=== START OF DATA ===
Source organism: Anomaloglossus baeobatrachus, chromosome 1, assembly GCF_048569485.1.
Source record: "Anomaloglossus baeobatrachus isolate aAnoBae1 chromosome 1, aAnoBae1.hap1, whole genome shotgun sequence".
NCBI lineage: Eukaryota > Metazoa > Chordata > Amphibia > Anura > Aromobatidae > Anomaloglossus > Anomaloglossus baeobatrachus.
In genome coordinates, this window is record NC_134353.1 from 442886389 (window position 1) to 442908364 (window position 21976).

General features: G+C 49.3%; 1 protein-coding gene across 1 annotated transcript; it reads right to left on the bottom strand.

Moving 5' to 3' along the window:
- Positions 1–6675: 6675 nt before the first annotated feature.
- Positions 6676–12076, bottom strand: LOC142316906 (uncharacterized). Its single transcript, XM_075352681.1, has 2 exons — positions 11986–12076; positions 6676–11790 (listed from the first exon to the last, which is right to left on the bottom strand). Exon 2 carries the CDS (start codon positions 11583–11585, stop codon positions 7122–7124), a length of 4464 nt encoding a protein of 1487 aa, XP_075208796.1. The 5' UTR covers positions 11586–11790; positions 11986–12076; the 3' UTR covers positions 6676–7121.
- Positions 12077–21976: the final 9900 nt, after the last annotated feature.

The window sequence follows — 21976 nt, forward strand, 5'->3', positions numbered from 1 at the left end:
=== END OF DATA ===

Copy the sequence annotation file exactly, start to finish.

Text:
Source organism: Anomaloglossus baeobatrachus, chromosome 1, assembly GCF_048569485.1.
Source record: "Anomaloglossus baeobatrachus isolate aAnoBae1 chromosome 1, aAnoBae1.hap1, whole genome shotgun sequence".
NCBI lineage: Eukaryota > Metazoa > Chordata > Amphibia > Anura > Aromobatidae > Anomaloglossus > Anomaloglossus baeobatrachus.
In genome coordinates, this window is record NC_134353.1 from 442886389 (window position 1) to 442908364 (window position 21976).

General features: G+C 49.3%; 1 protein-coding gene across 1 annotated transcript; it reads right to left on the bottom strand.

Moving 5' to 3' along the window:
- Positions 1–6675: 6675 nt before the first annotated feature.
- Positions 6676–12076, bottom strand: LOC142316906 (uncharacterized). Its single transcript, XM_075352681.1, has 2 exons — positions 11986–12076; positions 6676–11790 (listed from the first exon to the last, which is right to left on the bottom strand). Exon 2 carries the CDS (start codon positions 11583–11585, stop codon positions 7122–7124), a length of 4464 nt encoding a protein of 1487 aa, XP_075208796.1. The 5' UTR covers positions 11586–11790; positions 11986–12076; the 3' UTR covers positions 6676–7121.
- Positions 12077–21976: the final 9900 nt, after the last annotated feature.

The window sequence follows — 21976 nt, forward strand, 5'->3', positions numbered from 1 at the left end: